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Prima Donna Moderators and Shifting Formats Devalue Debates

The opinions expressed by columnists are their own and do not necessarily represent the views of
"Three down and one to go. That's the scorecard for the American electorate evaluating the Republican and Democratic nominees for president and vice president, based on their performances in the total of four nationally televised debates. Thus far, viewers have indeed been exposed to differing styles offered by the four candidates (including Smirkin' Joe Biden's insufferable and childish attempts to throw Paul Ryan off stride with his repeated interruptions and bouts of laughter). We also have been able to glean glimpses of each man's substantive views on at least some of the important issues the next administration will face.

Unfortunately, having to watch these debates through the filter of high-ego, media-based "moderators," and ever-shifting formats for the sessions, has severely diminished their value to the voters. Until we as a people get serious about using debates between those men and women seeking to lead our nation as vehicles to uncover true substance and meaningful styles of leadership, we are doomed to national debates of value more to campaign "spin masters" than to real understanding of important national issues.

Last night's so-called "town hall" debate between President Obama and Gov. Mitt Romney, moderated by veteran reporter and commentator Candy Crowley, was no exception. The format – which now seems to have become de rigeur for every election cycle – apparently was chosen in order to afford "average voters" the opportunity to interact with the candidates; "true democracy in action," so to speak. But, as we saw last night (and have seen in previous such programs), everything about these events is carefully staged and managed; and indeed the basic format is one demanded by one candidate over the other (in this case, Obama's people) because he or she believes such a format offers an advantage over their opponent.

Unfortunately for the Obama campaign, their candidate failed to capitalize on his perceived strength; failing repeatedly to clearly answer questions about his record on domestic and national security policies.

The moderator -- in last night's debate and in the first two between the presidential candidates and their running mates -- became nearly as much a part of the debate as the participants themselves. When a "moderator" interprets, re-phrases and follows up on questions from audience members, they have interjected themselves into the debate and clearly help to drive its outcome.

The performance by Martha Raddatz in Debate Number Two between Biden and Ryan, was no exception, either. If a moderator is permitted to cut off one candidate repeatedly while allowing the other to interrupt and drone on and on at will, then such forum becomes less a fair debate between two participants than a two-on-one rumble.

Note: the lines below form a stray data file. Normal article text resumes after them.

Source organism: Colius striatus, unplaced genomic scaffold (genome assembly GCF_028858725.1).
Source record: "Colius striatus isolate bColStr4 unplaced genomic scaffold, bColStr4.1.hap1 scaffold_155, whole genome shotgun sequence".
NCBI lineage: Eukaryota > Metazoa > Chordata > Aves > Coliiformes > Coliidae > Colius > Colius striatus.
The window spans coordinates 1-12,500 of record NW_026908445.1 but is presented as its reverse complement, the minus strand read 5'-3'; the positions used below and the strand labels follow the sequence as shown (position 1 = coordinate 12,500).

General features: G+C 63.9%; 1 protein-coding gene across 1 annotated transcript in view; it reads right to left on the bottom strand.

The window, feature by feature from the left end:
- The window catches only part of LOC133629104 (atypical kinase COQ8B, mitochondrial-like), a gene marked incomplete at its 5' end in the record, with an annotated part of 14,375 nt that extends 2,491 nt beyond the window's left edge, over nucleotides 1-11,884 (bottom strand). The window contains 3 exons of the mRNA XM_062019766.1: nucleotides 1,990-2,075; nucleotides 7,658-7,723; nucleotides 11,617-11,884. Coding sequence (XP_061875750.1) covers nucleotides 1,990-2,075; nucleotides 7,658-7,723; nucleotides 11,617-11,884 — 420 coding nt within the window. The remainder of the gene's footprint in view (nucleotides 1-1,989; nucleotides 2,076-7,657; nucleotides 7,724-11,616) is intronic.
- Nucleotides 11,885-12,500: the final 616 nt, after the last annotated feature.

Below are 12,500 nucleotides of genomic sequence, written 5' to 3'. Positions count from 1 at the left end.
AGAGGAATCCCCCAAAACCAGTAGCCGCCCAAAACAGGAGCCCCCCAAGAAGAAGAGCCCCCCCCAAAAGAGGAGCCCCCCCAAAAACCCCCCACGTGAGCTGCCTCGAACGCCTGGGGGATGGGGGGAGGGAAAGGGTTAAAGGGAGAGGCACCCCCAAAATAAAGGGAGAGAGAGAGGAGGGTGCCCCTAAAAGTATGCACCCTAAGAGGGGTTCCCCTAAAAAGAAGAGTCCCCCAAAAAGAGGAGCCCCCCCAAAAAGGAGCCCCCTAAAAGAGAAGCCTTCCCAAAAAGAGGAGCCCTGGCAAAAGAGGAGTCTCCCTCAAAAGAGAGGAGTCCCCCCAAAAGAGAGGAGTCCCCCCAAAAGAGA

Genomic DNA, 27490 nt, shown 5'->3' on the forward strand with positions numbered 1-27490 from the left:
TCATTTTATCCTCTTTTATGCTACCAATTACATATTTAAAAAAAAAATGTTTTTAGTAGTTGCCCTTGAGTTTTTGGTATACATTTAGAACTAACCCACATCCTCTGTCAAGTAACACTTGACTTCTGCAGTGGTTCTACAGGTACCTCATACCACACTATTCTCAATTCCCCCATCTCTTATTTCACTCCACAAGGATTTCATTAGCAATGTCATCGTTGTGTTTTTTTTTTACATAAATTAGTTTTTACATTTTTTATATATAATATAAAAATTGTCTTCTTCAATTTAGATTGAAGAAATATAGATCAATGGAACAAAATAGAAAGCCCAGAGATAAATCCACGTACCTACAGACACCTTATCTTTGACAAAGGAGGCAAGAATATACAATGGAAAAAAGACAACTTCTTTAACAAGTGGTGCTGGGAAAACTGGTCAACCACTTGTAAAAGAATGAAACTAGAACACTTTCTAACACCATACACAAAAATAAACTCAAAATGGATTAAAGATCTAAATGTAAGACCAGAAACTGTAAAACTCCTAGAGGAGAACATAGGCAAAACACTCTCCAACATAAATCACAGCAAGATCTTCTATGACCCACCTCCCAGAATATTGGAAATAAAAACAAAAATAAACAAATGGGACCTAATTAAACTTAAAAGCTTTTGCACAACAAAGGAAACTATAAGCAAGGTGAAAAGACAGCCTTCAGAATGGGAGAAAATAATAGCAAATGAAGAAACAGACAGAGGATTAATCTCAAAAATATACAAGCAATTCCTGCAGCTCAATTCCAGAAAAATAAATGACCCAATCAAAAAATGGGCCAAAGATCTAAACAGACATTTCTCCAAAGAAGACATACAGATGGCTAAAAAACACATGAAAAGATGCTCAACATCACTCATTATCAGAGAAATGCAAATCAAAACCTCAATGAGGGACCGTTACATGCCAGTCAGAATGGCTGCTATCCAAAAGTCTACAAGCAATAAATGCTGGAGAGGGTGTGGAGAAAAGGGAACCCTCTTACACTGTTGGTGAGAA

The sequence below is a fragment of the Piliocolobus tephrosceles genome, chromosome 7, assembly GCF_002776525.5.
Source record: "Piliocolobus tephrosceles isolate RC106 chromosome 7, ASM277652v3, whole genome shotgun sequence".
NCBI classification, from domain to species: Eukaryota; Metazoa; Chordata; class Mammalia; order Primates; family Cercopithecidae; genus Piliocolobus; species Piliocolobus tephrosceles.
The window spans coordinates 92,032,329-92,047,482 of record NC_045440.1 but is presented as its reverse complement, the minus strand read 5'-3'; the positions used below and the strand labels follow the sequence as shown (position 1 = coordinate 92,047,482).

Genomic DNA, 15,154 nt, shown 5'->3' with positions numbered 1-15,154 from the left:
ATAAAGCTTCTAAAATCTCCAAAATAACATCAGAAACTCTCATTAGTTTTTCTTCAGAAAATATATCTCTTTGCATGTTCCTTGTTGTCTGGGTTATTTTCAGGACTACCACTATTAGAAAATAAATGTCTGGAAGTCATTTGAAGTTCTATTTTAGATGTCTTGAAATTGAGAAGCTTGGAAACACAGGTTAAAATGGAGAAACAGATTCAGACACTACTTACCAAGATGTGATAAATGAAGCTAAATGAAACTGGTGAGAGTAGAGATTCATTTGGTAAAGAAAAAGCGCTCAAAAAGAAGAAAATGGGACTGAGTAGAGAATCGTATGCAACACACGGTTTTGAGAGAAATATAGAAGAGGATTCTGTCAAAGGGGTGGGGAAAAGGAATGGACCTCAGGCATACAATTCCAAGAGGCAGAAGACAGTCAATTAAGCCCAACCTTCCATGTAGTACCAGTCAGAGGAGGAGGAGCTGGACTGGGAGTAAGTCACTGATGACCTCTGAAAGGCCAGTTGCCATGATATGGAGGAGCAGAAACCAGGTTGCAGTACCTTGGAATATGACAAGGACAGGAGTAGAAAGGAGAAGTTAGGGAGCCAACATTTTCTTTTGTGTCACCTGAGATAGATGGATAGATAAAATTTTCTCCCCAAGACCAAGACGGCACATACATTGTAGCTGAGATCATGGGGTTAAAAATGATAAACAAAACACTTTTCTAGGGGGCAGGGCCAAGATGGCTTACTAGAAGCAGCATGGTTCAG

If a moderator simply sits back and lets the participants "go at it" -- as appears to have been first debate moderator Jim Lehrer's goal -- then why even have a moderator? If the candidates are allowed to simply repeat themselves at will, and blatantly refuse to abide by the rules of the debate they agreed to in the first place, why have a debate? (By the same token, if candidates ignore rules to which they have agreed and refuse to exercise common courtesy and professionalism in debate, perhaps this tells us something about their leadership styles and the role ego plays in how they deal with matters of importance -- but that's not the point of a debate.)

There are hundreds of fine journalists who regularly inform us of what is happening in the world around us; and innumerable commentators who provide intelligent and objective insight on public policy matters. Many of these men and women appear regularly on news programs in my home town of Atlanta; there are many others on stations and in communities from New York to San Diego. Why do we feel ourselves bound to limit the pool from which national debate moderators are chosen, to only journalists of so-called (and often self-defined) "national stature?" Why keep going back to the same well?

And why do we succumb to the irresistible urge to constantly tinker with and change the format for the debates? Why not utilize a single, clear format for every debate every cycle -- a format that neither gets in the way of the debaters nor "favors" one side or the other? A format with parameters that actually lift the process to a level commensurate with what ought to be the gravity and high professionalism of those persons seeking to be offered the most important political job in the world? And if the candidates' spinmeisters don't like it, so what? Presidential and vice-presidential debates are not about campaign staff or consultants, and it is high time we as a people took control and reminded them and their candidates of that important fact.

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